18 June 2012

Welcome to Fantasy Island!

I have in the past given the title of "Fantasy Island" to the UK for pursuing an impossible approach to carbon dioxide emissions reductions. Over the next week a much bigger island will take that title (yes, yes, it is a continent, but this is a fantasy!). On July 1, Australia's carbon tax comes into effect, which has already prompted a new round of cheering and critiquing.

Representative of the cheering, Nature Climate Change has just published an essay that celebrates the tax as a model for other countries, without noting that it has been used intentionally as a political wedge issue making it deeply unpopular, and more importantly, that it will do almost nothing to help Australia to meet its short-term emissions reductions targets. This sort of willful blindness is endemic in climate policy discussions among those calling for action. Perhaps the thinking is that maybe if we pretend, then the fantasy will become real.

To understand why Australia's approach to emissions reductions will not just fail, but perhaps even mask BAU as progress, one simply need do a bit of math. Have a look at this analysis (here in PDF) of the targets and timetables of Australia's proposed short-term emissions reductions targets.

Here is the bottom line from the quantitative analysis:
Australia would need to undertake a herculean effort comparable to the level of effort required to build and put into service dozens or more nuclear power plants by 2020 or thousands of solar thermal plants. Were this ‘‘level of effort’’ to be expressed in terms of windmills or other existing technologies the magnitude would be equally as daunting. When coupled with very aggressive efficiency and renewable objectives the level of effort is still enormous. Australia, of course, has no nuclear power plants, and the technology is hotly debated, so even building one plant would be an enormous achievement.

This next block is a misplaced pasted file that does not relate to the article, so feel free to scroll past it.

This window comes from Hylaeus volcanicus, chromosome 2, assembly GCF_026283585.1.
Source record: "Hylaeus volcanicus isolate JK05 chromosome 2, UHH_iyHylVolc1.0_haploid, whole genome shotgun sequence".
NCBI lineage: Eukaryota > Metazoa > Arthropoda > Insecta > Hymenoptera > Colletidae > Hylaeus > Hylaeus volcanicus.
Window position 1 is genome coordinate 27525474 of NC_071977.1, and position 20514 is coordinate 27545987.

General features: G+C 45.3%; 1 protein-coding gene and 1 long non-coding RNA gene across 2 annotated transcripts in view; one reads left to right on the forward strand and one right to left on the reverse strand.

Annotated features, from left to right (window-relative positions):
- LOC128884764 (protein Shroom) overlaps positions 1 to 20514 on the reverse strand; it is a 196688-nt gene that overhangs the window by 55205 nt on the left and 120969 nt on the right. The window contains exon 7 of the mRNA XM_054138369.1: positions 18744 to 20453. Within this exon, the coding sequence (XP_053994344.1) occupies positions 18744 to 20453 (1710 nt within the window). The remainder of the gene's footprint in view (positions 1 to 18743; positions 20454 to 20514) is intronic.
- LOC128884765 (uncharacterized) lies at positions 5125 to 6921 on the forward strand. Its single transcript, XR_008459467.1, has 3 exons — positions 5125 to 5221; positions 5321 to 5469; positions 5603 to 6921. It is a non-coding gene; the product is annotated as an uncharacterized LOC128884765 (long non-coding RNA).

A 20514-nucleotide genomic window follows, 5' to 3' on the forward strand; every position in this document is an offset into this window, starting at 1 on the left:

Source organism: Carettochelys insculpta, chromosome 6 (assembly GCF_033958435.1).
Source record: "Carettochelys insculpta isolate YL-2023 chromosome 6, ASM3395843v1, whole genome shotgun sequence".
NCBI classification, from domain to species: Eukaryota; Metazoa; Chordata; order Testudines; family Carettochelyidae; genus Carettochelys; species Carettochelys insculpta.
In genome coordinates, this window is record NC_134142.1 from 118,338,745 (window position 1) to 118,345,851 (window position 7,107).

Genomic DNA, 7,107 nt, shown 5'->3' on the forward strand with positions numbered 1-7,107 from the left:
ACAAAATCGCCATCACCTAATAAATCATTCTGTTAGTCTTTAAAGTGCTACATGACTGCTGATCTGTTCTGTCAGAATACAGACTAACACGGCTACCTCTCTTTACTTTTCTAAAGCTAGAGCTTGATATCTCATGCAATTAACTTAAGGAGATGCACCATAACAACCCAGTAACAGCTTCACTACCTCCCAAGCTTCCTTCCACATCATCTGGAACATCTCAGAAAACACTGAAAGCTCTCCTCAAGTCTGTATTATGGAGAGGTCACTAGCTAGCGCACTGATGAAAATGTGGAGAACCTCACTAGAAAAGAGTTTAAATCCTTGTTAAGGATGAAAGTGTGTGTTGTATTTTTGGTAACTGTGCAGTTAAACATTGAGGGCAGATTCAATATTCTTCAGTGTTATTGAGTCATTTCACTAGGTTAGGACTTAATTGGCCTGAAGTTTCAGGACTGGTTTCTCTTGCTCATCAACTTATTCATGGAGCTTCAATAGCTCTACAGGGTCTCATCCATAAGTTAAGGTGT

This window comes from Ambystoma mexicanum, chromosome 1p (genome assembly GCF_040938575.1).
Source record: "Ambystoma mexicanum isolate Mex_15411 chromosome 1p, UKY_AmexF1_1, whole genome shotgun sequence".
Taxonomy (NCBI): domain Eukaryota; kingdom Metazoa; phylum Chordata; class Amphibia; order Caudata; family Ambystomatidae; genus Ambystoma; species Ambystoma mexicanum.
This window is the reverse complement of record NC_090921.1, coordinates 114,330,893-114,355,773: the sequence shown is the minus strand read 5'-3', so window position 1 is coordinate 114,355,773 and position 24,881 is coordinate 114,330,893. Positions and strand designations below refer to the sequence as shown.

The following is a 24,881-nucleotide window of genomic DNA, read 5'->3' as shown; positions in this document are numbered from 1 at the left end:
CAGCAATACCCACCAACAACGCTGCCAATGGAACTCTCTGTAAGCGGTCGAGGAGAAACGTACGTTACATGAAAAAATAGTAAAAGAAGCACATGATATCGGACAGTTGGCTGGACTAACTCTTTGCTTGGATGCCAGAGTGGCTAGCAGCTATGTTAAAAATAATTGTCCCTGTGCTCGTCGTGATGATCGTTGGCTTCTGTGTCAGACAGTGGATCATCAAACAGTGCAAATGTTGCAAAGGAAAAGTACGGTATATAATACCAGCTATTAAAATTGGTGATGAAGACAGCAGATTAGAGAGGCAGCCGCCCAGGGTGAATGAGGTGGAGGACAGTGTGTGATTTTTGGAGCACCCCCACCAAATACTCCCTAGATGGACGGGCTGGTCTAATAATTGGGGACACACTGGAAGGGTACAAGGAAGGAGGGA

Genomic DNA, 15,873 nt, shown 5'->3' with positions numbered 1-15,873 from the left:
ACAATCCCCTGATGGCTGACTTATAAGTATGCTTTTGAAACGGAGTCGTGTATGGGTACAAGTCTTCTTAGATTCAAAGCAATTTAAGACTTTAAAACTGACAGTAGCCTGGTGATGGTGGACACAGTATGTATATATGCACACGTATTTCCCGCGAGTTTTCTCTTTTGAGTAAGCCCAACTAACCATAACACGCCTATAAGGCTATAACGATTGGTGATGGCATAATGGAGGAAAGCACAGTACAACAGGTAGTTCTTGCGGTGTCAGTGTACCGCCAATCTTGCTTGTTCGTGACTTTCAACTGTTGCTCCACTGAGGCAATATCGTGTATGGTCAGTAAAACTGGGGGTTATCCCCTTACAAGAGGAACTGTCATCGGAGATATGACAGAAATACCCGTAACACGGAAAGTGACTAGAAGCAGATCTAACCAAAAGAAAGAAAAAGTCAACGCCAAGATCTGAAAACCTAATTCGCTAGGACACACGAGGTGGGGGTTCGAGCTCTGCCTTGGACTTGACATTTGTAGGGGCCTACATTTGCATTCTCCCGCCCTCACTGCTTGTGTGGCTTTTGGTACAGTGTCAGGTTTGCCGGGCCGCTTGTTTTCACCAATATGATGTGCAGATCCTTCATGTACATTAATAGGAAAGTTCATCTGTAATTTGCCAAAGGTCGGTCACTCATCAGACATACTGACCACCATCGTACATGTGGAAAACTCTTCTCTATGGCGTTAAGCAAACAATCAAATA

The point being made here of course is not about nuclear power or even solar thermal plants, but about the enormous level of effort needed to meet the proposed short-term targets for Australian emissions reduction. The magnitude of the effort required helps to explain why policy makers look to offsets and other accounting schemes to achieve targets. Regardless of the nature of the legislation ultimately adopted in Australia, the actual decarbonization of the Australian economy will all but certainly fall short of the rates needed to hit the emissions reduction targets.
Of course, when pointing out such things the most common response is likely to be -- "Look boss, de plane, de plane!" I explain in the paper:
Australia has a very carbon intensive economy, thus its ability to dramatically accelerate the decarbonization of its economy offers the promise of many valuable lessons for other countries around the world. However, a focus on targets and timetables for emissions reduction that will be impossible to meet in practical policy implementation runs the risk of engendering public cynicism and even opposition. Currently the nature of international climate politics is such that aggressive promises are met with applause, regardless of their feasibility.
In the coming 10 days, we should expect much discussion of  Australia's carbon tax, but very little of it touching the ground. Welcome to Fantasy Island!